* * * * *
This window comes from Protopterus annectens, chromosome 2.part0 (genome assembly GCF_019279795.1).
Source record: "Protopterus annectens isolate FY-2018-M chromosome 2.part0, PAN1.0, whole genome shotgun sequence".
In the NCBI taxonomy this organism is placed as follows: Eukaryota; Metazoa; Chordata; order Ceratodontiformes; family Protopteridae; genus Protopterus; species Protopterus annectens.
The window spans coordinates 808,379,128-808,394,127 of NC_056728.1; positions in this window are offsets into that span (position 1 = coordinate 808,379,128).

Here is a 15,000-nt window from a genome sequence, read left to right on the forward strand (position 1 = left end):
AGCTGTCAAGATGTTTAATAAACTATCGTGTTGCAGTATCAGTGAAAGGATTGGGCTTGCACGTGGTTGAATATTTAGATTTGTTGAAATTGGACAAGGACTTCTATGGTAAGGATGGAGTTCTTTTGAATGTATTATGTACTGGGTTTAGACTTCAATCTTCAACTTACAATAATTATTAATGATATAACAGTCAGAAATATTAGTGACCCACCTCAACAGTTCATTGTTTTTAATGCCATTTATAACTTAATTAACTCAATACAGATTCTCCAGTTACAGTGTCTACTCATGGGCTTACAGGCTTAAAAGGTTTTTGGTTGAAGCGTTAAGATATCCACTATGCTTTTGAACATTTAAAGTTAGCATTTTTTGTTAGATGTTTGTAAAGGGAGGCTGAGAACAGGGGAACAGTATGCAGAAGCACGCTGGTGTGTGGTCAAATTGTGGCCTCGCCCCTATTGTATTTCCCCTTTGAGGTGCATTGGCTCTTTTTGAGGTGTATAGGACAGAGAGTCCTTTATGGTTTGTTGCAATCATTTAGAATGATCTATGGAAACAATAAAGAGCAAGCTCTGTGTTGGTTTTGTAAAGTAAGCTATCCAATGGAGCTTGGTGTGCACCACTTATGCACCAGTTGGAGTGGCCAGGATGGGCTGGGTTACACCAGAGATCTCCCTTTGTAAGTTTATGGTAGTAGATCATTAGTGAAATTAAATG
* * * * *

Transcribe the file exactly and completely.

This window comes from Protopterus annectens, chromosome 2.part0 (genome assembly GCF_019279795.1).
Source record: "Protopterus annectens isolate FY-2018-M chromosome 2.part0, PAN1.0, whole genome shotgun sequence".
In the NCBI taxonomy this organism is placed as follows: Eukaryota; Metazoa; Chordata; order Ceratodontiformes; family Protopteridae; genus Protopterus; species Protopterus annectens.
The window spans coordinates 808,379,128-808,394,127 of NC_056728.1; positions in this window are offsets into that span (position 1 = coordinate 808,379,128).

Here is a 15,000-nt window from a genome sequence, read left to right on the forward strand (position 1 = left end):
AGCTGTCAAGATGTTTAATAAACTATCGTGTTGCAGTATCAGTGAAAGGATTGGGCTTGCACGTGGTTGAATATTTAGATTTGTTGAAATTGGACAAGGACTTCTATGGTAAGGATGGAGTTCTTTTGAATGTATTATGTACTGGGTTTAGACTTCAATCTTCAACTTACAATAATTATTAATGATATAACAGTCAGAAATATTAGTGACCCACCTCAACAGTTCATTGTTTTTAATGCCATTTATAACTTAATTAACTCAATACAGATTCTCCAGTTACAGTGTCTACTCATGGGCTTACAGGCTTAAAAGGTTTTTGGTTGAAGCGTTAAGATATCCACTATGCTTTTGAACATTTAAAGTTAGCATTTTTTGTTAGATGTTTGTAAAGGGAGGCTGAGAACAGGGGAACAGTATGCAGAAGCACGCTGGTGTGTGGTCAAATTGTGGCCTCGCCCCTATTGTATTTCCCCTTTGAGGTGCATTGGCTCTTTTTGAGGTGTATAGGACAGAGAGTCCTTTATGGTTTGTTGCAATCATTTAGAATGATCTATGGAAACAATAAAGAGCAAGCTCTGTGTTGGTTTTGTAAAGTAAGCTATCCAATGGAGCTTGGTGTGCACCACTTATGCACCAGTTGGAGTGGCCAGGATGGGCTGGGTTACACCAGAGATCTCCCTTTGTAAGTTTATGGTAGTAGATCATTAGTGAAATTAAATG